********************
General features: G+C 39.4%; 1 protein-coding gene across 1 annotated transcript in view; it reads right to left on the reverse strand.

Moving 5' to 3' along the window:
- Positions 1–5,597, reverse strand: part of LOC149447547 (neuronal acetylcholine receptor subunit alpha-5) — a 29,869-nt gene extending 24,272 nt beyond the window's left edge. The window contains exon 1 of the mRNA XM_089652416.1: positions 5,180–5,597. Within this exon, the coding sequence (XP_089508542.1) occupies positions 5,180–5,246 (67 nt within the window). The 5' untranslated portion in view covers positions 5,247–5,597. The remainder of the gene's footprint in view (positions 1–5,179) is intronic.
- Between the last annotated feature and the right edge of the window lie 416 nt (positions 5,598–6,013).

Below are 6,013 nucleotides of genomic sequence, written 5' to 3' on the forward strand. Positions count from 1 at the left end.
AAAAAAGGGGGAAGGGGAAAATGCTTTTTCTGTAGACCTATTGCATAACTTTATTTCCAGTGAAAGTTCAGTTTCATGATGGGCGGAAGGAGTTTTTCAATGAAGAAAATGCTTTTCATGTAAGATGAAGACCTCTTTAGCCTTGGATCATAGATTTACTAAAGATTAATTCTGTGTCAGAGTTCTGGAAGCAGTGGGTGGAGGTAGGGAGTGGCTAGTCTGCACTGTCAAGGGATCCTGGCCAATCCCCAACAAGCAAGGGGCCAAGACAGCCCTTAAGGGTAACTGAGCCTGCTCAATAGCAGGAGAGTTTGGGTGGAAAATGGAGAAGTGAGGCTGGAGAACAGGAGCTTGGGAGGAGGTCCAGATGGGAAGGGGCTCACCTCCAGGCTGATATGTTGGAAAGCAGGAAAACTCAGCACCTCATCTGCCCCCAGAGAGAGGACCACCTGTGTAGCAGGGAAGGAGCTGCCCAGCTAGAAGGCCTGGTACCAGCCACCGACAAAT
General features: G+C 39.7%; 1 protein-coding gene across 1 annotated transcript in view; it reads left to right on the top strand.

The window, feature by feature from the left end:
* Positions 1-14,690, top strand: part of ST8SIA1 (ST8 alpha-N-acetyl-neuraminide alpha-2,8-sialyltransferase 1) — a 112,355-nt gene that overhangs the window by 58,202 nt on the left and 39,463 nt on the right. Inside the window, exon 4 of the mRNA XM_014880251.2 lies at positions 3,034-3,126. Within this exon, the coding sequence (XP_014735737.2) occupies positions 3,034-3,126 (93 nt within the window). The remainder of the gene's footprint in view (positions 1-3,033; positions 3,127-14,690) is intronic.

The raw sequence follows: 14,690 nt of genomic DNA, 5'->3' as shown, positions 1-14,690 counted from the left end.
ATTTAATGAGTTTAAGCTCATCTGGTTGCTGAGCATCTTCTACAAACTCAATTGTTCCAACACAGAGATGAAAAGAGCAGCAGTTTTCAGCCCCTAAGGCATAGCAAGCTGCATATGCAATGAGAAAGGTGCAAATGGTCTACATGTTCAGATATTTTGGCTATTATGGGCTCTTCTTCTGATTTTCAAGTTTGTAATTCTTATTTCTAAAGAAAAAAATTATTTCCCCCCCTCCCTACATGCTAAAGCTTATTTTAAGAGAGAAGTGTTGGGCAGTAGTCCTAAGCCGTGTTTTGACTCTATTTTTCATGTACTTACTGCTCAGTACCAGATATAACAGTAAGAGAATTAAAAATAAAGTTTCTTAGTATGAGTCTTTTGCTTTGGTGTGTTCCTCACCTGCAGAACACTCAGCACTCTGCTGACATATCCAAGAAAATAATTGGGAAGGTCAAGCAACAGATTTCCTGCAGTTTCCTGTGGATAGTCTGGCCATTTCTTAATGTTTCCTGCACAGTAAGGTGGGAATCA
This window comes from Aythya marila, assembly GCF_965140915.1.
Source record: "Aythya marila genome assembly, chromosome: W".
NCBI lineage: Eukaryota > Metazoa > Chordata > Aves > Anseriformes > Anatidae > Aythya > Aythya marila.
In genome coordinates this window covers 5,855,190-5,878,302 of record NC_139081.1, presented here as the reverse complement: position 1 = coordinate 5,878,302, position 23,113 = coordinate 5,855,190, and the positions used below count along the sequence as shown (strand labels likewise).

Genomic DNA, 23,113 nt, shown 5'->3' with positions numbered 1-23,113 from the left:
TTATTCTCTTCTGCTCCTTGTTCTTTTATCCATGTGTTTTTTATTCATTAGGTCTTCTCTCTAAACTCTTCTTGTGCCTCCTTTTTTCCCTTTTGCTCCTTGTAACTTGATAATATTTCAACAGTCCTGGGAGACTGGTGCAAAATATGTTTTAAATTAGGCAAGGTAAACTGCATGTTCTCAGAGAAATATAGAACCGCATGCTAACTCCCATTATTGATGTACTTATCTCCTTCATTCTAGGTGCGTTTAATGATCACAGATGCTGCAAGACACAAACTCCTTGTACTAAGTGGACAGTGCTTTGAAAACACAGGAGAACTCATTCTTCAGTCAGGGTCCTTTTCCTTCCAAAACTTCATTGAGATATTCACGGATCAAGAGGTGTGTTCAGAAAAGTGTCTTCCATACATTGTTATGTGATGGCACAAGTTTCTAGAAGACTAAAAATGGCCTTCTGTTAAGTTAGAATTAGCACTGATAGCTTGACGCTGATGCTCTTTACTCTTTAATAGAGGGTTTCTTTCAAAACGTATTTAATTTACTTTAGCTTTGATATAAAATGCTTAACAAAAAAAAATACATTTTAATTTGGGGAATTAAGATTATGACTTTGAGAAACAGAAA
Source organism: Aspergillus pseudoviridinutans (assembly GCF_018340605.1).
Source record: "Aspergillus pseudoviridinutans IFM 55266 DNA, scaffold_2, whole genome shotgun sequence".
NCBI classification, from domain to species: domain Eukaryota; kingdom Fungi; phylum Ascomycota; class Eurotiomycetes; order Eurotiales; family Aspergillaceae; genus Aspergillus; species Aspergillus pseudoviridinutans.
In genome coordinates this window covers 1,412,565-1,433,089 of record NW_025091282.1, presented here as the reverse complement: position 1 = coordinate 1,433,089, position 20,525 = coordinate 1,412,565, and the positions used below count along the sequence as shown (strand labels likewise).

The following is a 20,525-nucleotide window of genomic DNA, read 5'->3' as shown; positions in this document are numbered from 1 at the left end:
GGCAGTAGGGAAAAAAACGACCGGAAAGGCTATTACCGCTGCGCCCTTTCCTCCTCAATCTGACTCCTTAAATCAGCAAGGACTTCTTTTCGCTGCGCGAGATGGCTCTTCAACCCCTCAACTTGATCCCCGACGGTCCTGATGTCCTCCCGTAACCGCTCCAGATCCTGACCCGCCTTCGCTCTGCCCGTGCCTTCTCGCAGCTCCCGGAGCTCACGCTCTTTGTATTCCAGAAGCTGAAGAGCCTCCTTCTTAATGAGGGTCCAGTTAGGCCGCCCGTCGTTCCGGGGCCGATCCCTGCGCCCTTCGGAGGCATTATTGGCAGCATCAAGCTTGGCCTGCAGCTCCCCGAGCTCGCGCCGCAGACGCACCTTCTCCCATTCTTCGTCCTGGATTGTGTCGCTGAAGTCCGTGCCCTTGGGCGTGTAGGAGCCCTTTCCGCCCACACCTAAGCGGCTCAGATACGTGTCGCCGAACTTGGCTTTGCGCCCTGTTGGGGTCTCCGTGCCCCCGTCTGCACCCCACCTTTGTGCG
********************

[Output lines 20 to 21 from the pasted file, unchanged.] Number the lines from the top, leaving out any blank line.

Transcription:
NCBI classification, from domain to species: domain Eukaryota; kingdom Fungi; phylum Ascomycota; class Eurotiomycetes; order Eurotiales; family Aspergillaceae; genus Aspergillus; species Aspergillus pseudoviridinutans.
In genome coordinates this window covers 1,412,565-1,433,089 of record NW_025091282.1, presented here as the reverse complement: position 1 = coordinate 1,433,089, position 20,525 = coordinate 1,412,565, and the positions used below count along the sequence as shown (strand labels likewise).